First impressions count; that is true for everything including web browsers. When it comes to web browsers, startup performance is important. If it takes (a lot) longer than the previously used browser, users may be inclined to go back to the other browser.
Mozilla Firefox loads the about:home page by default. The page resembles the browser's new tab page, but is handled differently by the browser. The web browser displays top sites, highlights (visited sites, recent bookmarks or downloads) and, recommendations by Pocket on the page.
Firefox users may customize the page, e.g. by pinning sites to the list of top sites, or removing entries from the highlights section.
Most Firefox users that I know enable the browser's "restore previous session" functionality or configure the browser to load one or multiple specific webpages on start.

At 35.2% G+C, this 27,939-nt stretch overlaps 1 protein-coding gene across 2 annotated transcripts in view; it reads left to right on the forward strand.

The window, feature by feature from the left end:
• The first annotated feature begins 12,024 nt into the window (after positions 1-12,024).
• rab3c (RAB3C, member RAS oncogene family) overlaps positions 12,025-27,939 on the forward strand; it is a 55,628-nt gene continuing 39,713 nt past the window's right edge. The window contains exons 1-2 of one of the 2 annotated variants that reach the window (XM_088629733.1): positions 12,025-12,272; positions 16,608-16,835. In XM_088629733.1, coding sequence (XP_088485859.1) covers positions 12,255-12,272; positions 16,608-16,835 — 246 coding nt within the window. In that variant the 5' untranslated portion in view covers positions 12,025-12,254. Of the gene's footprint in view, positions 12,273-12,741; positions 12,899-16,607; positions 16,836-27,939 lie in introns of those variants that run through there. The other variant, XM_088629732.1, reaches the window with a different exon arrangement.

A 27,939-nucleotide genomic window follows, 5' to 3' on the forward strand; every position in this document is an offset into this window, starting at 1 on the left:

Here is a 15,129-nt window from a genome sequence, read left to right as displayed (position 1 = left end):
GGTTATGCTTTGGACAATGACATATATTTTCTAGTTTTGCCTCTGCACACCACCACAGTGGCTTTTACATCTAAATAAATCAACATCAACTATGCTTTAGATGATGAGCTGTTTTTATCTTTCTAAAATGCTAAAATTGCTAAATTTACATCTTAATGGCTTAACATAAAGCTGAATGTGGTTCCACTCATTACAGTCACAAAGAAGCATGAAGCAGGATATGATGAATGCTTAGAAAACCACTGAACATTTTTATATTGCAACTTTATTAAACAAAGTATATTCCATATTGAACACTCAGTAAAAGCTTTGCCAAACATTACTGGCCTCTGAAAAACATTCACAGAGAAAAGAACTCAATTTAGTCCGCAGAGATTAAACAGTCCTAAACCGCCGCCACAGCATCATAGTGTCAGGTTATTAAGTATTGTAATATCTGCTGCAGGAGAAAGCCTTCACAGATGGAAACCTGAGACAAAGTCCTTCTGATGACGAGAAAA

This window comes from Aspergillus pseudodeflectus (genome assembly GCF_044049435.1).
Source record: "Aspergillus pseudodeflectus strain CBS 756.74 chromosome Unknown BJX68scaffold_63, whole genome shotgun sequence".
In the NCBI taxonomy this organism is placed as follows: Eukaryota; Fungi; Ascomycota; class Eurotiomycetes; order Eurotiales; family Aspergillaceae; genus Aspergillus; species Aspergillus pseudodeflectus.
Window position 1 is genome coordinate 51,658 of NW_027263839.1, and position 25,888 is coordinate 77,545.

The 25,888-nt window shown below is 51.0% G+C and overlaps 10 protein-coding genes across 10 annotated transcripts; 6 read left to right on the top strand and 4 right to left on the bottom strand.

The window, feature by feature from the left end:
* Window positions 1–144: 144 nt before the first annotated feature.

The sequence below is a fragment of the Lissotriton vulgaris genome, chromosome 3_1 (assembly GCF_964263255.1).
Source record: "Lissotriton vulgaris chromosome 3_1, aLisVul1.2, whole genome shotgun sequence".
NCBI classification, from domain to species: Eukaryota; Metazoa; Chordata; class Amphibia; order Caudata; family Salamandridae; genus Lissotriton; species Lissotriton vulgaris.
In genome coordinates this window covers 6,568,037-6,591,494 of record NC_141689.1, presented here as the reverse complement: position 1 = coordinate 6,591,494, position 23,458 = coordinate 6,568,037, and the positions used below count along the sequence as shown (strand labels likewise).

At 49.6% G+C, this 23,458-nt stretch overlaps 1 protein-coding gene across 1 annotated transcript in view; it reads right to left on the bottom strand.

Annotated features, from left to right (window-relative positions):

Those who don't, get about:home any time the browser is started.
Mozilla engineers started to investigate options to improve the loading performance of this essential page. A new blog post by Mike Conley provides all the details in case you are interested in technical implementation details.
Basically, what Firefox does is cache the about:home page so that it loads faster on consecutive runs. Mozilla's own tests showed a startup performance improvement of about 20%. Conley published a side-by-side video to demonstrate the improvement.
YT video inside the source
Mozilla engineers implemented a caching system for the browser's startpage to improve the loading performance of the web browser on start.